The floodgates open in postwar Europe with everything from the BBC’s renowned Reith Lectures to Günter Gaus’s famous interviews, André Malraux’s grand public speeches, and the Nobel Prize banquet speeches. This was hardly unusual: media groups such as the ARD in West Germany, Radio France (with quite an interesting chronology), and the BBC among others all made eager use of novelists, philosophers, and other public figures to both reach and create new audiences beyond print. Some scholars such as Tamara Chaplin have written sensitively about this as a phenomenon in its own right, and indeed it continues in many places until the present day.

Yet there is also a dearth of twentieth century studies connecting audio, visual, and print sources in terms of intellectual history. Here I mean how form modified the content, often through successive rounds or versions. This includes lectures recorded in the classroom, round-tables, interviews, and talks given before academic audiences, say Raymond Aron at the Sorbonne in 1963 for instance. These figures tailored and tried out formulations before committing themselves to print (and then often revising the texts afterwards). One particularly interesting case here might be Theodor Adorno, a wonderful public speaker who tested his 1964 attack on Heidegger in lecture form (an uncut form can be purchased here). The text is slightly different and, perhaps more importantly, his listener can’t escape the heavy irony laden in Adorno’s voice. And he’s quite funny to boot (an idea which likely has yet to take in studies of the great thinker). Or similarly, one hears not only Berlin but a Berlin of another time and place in Gershom Scholem’s autobiographical recollections.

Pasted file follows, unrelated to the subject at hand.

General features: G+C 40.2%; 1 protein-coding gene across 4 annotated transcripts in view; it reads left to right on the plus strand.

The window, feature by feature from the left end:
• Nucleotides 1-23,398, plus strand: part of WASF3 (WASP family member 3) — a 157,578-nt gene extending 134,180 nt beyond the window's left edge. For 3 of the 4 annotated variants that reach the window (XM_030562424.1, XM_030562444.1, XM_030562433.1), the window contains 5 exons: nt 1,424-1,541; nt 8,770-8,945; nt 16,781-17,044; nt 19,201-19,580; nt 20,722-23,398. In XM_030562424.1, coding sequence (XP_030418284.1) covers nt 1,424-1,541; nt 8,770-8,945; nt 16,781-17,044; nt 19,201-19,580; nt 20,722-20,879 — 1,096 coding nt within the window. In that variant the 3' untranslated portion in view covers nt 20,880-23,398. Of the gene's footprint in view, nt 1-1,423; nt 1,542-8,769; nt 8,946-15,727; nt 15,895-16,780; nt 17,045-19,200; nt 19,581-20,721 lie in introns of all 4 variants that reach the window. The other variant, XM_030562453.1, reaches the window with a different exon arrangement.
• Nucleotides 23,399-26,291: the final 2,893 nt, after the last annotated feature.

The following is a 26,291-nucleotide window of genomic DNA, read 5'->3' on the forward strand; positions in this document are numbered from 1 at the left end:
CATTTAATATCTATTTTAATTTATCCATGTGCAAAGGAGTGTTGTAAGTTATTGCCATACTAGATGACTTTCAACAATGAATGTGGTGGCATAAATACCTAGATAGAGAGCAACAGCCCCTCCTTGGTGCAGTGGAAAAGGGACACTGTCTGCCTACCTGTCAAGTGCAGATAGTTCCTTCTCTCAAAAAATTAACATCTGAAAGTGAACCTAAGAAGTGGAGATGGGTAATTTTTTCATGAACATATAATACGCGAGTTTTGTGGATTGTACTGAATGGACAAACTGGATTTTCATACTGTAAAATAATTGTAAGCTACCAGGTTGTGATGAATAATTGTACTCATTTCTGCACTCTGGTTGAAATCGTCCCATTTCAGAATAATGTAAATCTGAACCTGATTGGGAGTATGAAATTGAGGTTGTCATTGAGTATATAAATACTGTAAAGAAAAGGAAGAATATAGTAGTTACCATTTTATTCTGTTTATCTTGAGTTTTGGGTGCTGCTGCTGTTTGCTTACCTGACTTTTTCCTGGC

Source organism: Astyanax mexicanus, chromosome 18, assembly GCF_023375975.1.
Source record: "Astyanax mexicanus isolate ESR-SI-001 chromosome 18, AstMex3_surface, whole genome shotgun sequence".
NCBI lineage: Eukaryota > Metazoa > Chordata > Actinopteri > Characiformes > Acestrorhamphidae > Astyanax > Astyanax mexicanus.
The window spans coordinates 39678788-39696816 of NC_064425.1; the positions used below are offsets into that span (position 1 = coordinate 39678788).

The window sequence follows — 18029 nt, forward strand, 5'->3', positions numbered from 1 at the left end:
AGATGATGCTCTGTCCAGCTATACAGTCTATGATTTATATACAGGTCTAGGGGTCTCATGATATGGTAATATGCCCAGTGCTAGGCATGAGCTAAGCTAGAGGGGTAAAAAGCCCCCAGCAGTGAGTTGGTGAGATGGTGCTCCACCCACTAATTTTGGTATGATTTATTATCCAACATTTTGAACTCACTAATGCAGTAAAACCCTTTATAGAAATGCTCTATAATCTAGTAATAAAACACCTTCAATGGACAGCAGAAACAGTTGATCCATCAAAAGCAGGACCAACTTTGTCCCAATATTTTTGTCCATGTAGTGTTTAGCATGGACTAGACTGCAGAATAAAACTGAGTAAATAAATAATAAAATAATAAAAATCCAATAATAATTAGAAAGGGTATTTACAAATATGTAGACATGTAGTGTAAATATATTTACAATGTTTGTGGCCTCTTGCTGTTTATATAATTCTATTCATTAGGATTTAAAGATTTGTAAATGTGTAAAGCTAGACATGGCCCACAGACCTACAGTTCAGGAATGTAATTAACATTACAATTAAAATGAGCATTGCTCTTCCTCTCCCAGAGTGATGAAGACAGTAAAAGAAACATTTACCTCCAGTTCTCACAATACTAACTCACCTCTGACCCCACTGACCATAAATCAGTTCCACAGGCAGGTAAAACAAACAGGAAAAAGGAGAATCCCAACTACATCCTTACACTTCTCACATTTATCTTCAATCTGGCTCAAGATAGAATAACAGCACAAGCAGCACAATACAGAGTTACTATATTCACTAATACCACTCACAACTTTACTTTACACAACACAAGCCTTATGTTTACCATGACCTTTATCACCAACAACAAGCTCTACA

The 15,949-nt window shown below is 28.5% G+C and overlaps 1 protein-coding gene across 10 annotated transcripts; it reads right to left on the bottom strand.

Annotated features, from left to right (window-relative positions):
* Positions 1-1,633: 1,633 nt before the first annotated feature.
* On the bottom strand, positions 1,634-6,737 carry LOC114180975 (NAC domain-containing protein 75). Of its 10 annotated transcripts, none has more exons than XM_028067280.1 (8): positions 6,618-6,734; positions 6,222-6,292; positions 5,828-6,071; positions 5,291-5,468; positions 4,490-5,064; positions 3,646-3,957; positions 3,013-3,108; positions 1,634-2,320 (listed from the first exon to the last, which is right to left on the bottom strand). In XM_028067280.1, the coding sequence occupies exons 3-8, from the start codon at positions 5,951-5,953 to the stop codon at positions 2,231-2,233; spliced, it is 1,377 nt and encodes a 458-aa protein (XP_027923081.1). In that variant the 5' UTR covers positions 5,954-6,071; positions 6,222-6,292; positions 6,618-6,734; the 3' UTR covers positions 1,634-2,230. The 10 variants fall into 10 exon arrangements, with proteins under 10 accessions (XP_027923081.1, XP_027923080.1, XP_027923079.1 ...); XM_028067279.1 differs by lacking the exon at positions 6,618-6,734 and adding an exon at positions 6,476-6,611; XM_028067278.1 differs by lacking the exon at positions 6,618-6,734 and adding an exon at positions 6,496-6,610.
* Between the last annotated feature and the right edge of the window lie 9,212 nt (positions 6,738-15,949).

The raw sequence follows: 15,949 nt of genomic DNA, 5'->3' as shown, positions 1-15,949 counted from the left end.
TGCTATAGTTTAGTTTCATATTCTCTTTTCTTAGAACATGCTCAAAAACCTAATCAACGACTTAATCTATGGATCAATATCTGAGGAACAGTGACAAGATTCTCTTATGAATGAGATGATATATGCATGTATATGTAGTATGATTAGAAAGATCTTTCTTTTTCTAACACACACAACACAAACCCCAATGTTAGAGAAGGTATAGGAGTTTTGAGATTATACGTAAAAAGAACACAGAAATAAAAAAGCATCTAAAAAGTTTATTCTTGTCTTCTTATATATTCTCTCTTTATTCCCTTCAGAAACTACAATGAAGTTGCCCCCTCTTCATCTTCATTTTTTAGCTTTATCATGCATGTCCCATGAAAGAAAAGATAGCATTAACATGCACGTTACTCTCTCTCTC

Does listening to old recordings automatically make historians better readers? Of course not. Nor do historians hear things the way they were once heard, with all the hermeneutic baggage that texts pose alongside additional ones drawing on what can only be called our aural formations (i.e. our native languages, academic experiences, tempo of daily speech, and so on). Nothing threatens to pull written texts down from their pedestal unless we specifically turn to film, music, art, and other materials. On the other hand, nothing precludes a movement between sound and word for historians so fortunate as to have this great legacy at hand. So it may still make for better readers among intellectual historians and—just as importantly—it also humanizes the endeavor. One hears the tired, young, provincial, sick, laughing, charismatic, high-pitched (e.g. Otto von Bismarck) and even occasionally boring people behind, in, and sometimes escaping beyond the text.

*There are several resources to recommend here. Ubuweb, the Institut national de l’audiovisuel (INA) the Bibliothèque national de France (where I recently stumbled onto a recording of Émile Durkheim), the British Library, and the ubiquitous YouTube are wonderful Internet resources. Many archives also have scattered holdings, albeit ones which must be visited in person. There are also lines of recordings, however, which can purchased from INA, the British Library, Hörverlag, Gallimard, Fremeaux et Associés, and Quartino among other publishers, including more boutique companies like Brigade Commerz and Supposé. A few others spring to my mind, but I’d like to hear comments and suggestions from other audiophiles among the intellectual history community.